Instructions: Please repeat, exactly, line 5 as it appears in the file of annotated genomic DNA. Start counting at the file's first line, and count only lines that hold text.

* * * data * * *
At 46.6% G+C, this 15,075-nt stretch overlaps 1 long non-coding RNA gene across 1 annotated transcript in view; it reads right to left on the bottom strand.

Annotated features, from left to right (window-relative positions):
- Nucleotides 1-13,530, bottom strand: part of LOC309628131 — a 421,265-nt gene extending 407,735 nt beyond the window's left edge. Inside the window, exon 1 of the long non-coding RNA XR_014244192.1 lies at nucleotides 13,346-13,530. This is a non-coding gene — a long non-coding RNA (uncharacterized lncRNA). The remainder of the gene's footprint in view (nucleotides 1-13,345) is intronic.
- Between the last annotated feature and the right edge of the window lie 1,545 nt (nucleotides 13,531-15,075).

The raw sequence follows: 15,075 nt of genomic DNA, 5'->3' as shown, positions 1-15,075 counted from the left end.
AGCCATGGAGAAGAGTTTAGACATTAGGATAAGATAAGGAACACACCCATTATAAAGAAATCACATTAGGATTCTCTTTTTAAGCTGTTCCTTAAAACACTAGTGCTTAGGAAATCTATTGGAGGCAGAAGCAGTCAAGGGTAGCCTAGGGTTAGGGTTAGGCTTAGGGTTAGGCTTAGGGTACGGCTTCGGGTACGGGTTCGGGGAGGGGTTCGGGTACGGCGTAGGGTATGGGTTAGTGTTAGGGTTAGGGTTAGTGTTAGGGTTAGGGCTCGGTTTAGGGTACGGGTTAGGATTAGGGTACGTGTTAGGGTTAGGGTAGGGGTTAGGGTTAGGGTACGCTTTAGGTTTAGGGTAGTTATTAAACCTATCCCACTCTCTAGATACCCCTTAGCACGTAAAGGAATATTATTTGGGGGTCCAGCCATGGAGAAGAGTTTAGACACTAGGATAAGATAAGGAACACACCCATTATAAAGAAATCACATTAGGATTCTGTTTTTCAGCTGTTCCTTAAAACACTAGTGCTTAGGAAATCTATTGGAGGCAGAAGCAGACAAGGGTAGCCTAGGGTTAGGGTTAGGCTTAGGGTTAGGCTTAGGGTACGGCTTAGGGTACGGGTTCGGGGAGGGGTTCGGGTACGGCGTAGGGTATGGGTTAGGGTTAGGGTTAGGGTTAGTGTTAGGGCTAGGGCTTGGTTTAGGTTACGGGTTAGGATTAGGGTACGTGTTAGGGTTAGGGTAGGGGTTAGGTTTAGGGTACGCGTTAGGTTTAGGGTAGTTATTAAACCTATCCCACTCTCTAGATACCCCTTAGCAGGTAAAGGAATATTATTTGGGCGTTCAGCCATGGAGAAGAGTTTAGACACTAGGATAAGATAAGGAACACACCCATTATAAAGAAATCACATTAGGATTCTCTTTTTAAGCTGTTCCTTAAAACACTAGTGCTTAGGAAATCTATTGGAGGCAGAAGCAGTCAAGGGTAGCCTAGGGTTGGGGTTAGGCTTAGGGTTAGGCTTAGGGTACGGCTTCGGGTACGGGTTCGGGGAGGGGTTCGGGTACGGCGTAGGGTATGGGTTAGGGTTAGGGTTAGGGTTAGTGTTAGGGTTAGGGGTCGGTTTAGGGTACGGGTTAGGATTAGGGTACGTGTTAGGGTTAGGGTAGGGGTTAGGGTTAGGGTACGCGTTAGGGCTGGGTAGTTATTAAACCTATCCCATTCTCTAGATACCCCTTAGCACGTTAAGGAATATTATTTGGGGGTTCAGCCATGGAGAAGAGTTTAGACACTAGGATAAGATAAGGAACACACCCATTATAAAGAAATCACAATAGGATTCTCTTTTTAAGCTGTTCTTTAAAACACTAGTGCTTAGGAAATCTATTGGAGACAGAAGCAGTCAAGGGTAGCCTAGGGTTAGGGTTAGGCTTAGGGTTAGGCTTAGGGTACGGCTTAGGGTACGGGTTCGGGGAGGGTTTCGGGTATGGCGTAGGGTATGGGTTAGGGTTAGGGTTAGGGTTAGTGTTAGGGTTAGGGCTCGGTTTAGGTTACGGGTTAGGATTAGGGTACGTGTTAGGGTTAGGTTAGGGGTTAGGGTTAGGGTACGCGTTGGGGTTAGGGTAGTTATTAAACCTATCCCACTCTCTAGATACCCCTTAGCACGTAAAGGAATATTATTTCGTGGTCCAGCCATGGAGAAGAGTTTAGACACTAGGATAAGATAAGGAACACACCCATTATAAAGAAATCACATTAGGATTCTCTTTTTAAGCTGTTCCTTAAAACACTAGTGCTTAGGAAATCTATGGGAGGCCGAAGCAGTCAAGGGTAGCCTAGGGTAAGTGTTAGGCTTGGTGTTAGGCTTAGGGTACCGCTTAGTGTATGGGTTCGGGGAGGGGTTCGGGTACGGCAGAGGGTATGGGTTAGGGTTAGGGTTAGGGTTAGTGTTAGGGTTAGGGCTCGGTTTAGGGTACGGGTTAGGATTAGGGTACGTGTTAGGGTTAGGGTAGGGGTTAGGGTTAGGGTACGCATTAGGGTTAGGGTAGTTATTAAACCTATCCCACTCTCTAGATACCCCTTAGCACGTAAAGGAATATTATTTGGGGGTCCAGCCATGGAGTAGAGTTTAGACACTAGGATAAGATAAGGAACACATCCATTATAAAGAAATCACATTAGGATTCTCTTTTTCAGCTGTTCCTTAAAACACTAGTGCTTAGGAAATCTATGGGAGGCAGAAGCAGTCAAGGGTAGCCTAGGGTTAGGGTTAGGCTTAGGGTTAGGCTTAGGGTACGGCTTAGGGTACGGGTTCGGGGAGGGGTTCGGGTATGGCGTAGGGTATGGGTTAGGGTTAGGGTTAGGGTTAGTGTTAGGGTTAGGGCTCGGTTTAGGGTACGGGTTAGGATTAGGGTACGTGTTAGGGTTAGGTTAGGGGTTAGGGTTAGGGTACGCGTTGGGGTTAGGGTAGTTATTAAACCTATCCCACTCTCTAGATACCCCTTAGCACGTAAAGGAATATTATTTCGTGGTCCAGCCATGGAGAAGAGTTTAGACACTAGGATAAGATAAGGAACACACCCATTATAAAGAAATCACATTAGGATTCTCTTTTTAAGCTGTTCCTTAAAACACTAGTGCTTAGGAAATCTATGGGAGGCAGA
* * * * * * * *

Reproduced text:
The raw sequence follows: 15,075 nt of genomic DNA, 5'->3' as shown, positions 1-15,075 counted from the left end.